Some gyms offer trial memberships, in which potential members get several one-on-one sessions to familiarize themselves with exercise movements, equipment and terminology. This worked for Patricia Cully, a retired information technology professional from Ellicott City, Md. Cully spent years trying to train on her own, only to repeatedly injure her ankle. Then, a trainer she was working with failed to modify her workout accordingly, and she injured it again. Cully realised that a gym environment might not be right for her. After much prodding, however, a friend convinced her to do a trial period at a new gym. Two years later, she is now a regular.
“I was so afraid that the classes would aggravate old injuries,” Cully, 65, said, but the trainers were able to work around her ankle issues. “Before you decide on a gym, go try it two or three times. For me, a small gym with personal attention was a game changer.”
One day, in class, she contemplated a heavier weight in an overhead shoulder press but almost chickened out. A coach offered to spot her, and that’s all it took to break through both the weight and her mental blocks, she said.
Before you even begin a trial period or pay a visit, however, carefully read reviews of local gyms. This can help you learn which gyms roll out the welcome mat to new members and which might be more intimidating, catering to serious body builders, for instance.
Once you’ve found the right place, you can ask other members for help, even if you don’t know them. Even after 20 years of going to the gym and working as a trainer, Moore said, she still sometimes asks others nearby for feedback or tips. “Generally, if you ask people for help, they are happy to give it,” she said. “It flatters their ego, and they are thrilled to share their advice.”
And if you’re worried about being judged, Wieser said, this doesn’t reflect reality. “Many people new to the gym feel inadequate for lifting too light, or because they don’t know where things are,” she added. “Everyone is in the gym for themselves, and they aren’t paying attention to what you’re doing.”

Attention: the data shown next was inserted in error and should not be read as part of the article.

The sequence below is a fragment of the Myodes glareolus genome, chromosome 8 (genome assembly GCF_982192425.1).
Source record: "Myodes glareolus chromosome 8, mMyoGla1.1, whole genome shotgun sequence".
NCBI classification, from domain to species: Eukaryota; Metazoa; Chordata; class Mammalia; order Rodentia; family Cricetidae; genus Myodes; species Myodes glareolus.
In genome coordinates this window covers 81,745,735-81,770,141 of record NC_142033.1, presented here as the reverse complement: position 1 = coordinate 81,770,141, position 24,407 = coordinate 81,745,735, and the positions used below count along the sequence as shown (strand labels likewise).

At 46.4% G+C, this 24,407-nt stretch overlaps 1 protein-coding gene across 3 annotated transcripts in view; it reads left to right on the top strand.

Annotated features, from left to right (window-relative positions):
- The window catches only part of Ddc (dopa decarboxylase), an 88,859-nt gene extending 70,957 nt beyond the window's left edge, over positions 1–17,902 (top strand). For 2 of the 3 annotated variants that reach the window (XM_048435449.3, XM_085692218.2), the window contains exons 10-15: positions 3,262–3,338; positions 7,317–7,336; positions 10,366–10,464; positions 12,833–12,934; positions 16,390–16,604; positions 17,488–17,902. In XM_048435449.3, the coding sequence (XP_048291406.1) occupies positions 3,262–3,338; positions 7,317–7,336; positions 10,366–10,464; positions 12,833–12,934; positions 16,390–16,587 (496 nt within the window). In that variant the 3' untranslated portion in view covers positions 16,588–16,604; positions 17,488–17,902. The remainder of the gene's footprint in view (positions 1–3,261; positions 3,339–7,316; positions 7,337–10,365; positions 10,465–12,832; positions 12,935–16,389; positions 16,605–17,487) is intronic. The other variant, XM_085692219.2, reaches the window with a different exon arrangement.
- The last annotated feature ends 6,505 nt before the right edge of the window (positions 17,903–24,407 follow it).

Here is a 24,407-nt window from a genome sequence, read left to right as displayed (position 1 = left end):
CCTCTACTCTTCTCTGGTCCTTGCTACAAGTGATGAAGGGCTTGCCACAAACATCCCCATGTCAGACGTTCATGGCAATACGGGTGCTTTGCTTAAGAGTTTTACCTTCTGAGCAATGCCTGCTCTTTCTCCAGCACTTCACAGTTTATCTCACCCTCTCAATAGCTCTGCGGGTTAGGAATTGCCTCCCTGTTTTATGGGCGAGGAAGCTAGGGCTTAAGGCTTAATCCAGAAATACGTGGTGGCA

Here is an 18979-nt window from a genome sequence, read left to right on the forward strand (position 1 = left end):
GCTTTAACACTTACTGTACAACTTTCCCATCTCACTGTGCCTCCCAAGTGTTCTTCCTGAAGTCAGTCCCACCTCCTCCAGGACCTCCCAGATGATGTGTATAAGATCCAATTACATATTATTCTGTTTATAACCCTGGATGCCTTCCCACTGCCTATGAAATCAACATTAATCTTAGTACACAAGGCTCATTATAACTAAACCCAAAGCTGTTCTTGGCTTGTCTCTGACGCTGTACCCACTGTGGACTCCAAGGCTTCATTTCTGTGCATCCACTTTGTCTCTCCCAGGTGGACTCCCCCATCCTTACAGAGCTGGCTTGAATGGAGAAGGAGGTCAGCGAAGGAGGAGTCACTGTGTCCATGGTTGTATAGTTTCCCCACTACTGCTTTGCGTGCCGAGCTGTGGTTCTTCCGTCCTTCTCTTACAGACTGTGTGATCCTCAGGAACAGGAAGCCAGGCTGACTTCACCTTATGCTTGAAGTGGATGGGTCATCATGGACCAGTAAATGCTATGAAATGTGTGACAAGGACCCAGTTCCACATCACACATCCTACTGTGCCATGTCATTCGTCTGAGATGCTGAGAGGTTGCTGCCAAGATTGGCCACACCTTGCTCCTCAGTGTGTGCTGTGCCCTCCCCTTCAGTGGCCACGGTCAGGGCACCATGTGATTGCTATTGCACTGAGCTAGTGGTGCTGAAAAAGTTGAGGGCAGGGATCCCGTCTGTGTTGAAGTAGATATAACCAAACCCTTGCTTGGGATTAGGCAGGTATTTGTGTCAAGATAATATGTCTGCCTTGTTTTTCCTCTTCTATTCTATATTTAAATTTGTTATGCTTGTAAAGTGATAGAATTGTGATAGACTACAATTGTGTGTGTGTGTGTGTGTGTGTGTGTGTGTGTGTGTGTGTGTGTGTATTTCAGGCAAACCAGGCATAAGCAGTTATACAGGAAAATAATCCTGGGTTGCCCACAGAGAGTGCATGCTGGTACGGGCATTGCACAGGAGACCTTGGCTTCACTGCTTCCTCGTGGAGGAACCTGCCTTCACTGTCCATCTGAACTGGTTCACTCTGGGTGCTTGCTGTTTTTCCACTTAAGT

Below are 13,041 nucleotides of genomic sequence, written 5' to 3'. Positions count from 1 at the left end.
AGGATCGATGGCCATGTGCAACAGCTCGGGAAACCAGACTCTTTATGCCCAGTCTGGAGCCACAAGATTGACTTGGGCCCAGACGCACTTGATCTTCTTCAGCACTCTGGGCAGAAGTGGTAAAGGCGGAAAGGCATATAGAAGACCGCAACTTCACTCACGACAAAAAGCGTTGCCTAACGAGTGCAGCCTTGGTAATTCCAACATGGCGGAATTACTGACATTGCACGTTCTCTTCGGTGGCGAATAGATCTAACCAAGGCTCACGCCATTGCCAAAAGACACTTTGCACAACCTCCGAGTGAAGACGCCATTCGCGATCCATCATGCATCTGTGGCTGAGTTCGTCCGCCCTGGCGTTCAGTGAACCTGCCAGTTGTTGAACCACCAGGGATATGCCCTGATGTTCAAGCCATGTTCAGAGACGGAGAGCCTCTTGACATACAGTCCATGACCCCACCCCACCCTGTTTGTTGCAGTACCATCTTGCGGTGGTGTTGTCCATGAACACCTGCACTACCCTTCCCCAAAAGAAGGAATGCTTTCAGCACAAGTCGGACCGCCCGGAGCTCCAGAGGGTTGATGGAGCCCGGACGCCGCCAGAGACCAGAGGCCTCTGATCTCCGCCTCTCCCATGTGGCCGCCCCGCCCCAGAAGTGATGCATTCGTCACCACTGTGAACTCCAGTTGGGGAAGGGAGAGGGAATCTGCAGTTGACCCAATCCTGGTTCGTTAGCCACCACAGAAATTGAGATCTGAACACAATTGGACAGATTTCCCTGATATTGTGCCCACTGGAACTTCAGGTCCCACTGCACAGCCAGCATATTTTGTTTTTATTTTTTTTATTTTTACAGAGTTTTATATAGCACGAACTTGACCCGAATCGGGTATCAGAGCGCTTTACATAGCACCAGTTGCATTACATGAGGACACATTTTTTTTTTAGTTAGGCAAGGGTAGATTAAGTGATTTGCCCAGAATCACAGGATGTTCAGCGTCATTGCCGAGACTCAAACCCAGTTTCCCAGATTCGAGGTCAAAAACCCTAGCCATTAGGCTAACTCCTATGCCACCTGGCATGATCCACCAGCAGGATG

BECOME A REGULAR
As you work up the courage to try a new gym, remind yourself that getting comfortable in an unfamiliar setting may take some time. Doing so will help you better ease into the routine, Moore said. “If you’re staying away because you’re afraid,” she said, “take the time to get comfortable and observe – maybe walk on the treadmill for a few days, to people-watch and learn.”
If wandering makes you uncomfortable, create a clear plan beforehand of what you want to do. Apps like CardioCast (for aerobic sessions) or Fitbod (for strength sessions) can suggest routines and exercises tailored to your goals. But make those goals attainable.
James Miller, a licensed psychotherapist in Reston, Va, and the host of the self-development podcast Lifeology Radio, concurred. “If you’ve never used a gym before, don’t go into it saying you want a six pack,” he said. “Instead, focus on getting into the gym for X amount of time, and X many times each week. Things can evolve from there.”
It’s also OK to consider yourself a beginner for as long as you want, Snell said, without feeling any pressure to make gains mentally or physically until you’re ready. “The same applies to returning to the gym after a long break,” she added.
More often than not, a gym experience will leave you pleasantly surprised, and overcoming your fears can be empowering. “With anything new, the price of admission is often feeling uncomfortable,” Moore said. “But once you’re into the routine of going to the gym, you’ll see yourself differently, and your habit will become a source of pride.”
By Amanda Loudin © The New York Times Company
The article originally appeared in The New York Times.